Anger – A Help and A Hindrance
If you are like most people, there’s some part of you that knows anger is helpful and there’s some part of you that knows it is a hindrance.
The part that knows it’s helpful is connected to the purpose of anger. Anger is an important signaling system letting you know that you perceive a threat. It is meant to draw your attention to something so that you can take care of yourself or others.
In the context of recovering from an abusive relationship, anger can indicate progress. It signals that the receiver of the abuse is beginning to recognize that their needs have been unmet and hopefully is roused to take care of those needs.
When you are mindful enough to recognize anger as a signal, you can take your time and meet it as such by following the same steps I outlined last week in meeting anxiety (http://wiseheartpdx.org/blog/?p=401). Basically, by naming it, accepting that it’s okay to have it, feeling it in your body, and looking for the feelings and needs underneath it.
Anger becomes a hindrance, when you fan the flames of it with your thoughts. These thoughts are some version of:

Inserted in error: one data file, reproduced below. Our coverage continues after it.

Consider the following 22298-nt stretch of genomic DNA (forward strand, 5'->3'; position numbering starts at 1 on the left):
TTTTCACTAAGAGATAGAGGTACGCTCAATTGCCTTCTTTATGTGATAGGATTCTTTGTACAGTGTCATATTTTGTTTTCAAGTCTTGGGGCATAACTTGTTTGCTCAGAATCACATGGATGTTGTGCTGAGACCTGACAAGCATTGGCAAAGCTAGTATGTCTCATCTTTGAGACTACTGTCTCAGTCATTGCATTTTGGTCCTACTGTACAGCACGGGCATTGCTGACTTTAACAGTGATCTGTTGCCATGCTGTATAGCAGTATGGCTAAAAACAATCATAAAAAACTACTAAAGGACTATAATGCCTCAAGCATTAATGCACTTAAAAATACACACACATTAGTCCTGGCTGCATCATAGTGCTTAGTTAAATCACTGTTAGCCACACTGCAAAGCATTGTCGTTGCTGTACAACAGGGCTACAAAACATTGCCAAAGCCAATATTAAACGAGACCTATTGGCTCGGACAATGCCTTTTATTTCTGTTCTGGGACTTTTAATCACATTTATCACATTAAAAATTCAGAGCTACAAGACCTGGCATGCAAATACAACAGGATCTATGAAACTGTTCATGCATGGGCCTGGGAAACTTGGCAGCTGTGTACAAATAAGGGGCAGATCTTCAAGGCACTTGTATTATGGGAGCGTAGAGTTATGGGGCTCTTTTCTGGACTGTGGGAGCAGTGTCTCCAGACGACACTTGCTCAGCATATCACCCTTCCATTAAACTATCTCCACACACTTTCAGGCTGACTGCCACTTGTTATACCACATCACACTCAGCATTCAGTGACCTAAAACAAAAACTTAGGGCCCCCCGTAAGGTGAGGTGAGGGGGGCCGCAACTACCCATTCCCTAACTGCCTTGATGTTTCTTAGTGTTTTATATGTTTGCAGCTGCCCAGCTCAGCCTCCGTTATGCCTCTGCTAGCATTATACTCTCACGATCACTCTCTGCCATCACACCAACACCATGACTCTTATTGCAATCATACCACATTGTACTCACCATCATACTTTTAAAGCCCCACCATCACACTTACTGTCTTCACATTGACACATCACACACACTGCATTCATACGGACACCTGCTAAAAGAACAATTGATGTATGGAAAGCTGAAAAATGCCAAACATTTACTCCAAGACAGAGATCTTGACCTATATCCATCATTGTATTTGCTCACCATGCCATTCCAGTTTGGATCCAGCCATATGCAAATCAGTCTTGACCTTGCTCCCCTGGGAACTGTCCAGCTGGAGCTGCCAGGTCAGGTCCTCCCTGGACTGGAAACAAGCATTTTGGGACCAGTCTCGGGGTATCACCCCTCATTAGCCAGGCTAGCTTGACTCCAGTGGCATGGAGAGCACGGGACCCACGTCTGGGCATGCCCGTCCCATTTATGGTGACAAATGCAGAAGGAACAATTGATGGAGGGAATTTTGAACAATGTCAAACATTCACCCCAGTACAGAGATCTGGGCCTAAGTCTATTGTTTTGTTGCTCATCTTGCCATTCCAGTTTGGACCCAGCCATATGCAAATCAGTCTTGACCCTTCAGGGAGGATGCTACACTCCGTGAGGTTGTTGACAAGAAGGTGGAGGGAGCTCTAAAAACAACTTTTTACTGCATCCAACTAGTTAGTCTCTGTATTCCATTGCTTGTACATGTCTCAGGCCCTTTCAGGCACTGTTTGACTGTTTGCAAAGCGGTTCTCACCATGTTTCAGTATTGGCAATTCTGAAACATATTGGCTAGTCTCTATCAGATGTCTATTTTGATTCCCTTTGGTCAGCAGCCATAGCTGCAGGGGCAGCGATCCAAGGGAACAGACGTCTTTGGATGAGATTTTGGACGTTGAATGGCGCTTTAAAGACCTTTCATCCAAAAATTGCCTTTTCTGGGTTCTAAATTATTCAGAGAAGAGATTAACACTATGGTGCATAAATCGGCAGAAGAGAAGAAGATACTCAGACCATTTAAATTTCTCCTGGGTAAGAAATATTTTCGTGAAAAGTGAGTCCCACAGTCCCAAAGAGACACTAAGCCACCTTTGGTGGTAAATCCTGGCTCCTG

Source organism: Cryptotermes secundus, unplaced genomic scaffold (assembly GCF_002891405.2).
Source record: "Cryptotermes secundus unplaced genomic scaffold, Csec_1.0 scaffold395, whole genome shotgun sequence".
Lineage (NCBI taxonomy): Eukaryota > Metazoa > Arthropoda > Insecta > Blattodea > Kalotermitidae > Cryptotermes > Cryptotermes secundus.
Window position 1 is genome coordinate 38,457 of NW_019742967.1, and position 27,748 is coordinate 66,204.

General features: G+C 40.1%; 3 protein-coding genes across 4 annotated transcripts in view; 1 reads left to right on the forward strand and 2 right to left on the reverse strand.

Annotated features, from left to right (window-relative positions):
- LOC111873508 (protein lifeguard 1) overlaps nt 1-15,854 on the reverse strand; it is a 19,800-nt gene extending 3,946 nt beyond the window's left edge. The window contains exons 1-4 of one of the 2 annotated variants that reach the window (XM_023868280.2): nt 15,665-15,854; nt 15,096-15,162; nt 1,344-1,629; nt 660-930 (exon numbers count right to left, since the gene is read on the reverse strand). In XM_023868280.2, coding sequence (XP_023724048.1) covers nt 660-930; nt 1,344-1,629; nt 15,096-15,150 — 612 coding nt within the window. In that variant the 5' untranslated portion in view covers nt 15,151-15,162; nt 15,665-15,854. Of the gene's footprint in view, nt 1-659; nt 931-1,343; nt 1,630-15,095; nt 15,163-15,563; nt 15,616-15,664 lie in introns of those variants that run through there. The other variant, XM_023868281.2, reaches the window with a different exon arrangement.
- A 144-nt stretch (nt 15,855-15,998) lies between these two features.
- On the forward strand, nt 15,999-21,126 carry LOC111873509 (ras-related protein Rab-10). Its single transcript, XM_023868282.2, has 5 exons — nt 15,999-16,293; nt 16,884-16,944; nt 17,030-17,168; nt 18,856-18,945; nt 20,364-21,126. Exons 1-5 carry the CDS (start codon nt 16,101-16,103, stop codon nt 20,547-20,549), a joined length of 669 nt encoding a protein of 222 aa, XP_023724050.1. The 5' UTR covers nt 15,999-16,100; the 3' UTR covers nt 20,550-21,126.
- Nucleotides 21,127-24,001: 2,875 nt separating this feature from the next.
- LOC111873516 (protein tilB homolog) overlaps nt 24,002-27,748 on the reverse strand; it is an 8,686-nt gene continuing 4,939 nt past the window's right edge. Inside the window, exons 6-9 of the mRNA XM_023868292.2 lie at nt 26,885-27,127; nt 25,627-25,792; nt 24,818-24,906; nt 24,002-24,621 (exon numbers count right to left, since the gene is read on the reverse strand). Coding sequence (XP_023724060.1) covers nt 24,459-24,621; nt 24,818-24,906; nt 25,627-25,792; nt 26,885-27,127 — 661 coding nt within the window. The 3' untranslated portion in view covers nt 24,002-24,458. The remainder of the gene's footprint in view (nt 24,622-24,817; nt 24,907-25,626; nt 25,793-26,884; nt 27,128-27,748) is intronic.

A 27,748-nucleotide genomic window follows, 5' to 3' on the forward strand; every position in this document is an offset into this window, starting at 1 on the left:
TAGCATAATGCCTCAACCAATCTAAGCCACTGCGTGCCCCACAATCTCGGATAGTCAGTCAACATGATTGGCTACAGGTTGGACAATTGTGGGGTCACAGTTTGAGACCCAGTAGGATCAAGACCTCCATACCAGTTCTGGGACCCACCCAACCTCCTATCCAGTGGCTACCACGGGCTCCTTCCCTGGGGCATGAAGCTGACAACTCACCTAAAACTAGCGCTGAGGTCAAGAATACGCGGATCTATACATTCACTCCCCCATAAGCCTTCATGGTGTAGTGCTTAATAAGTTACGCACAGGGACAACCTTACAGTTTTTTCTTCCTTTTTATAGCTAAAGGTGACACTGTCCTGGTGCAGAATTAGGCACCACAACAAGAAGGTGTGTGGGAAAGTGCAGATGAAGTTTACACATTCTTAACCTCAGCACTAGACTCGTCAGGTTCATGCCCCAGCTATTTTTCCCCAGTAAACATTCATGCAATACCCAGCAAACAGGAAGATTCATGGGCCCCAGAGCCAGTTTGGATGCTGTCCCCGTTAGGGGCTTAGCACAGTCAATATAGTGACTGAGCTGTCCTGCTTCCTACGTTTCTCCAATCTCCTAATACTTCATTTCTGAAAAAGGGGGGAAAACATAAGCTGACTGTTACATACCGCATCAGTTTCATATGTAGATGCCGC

- things should be different than they are or
- someone should act different than they are
Thoughts that fan the flame of anger are like a child having a tantrum. Children have tantrums because they can’t yet accept that reality is different than they expect or would like. Like children in tantrums, your tantrumming mind needs some gentle containment and reassurance. You can let your mind know that even though you don’t like the situation it doesn’t help to insist that it not be what it is. It’s okay to feel the sadness and disappointment about the way things are. Then you can connect with your needs and take action from that place. Feeling connected to yourself and others, you can access skillfulness in your communication and actions.
This week, notice when anger arises and ask yourself, “Am I meeting it as signal or am I fanning the flame of it with my thoughts?”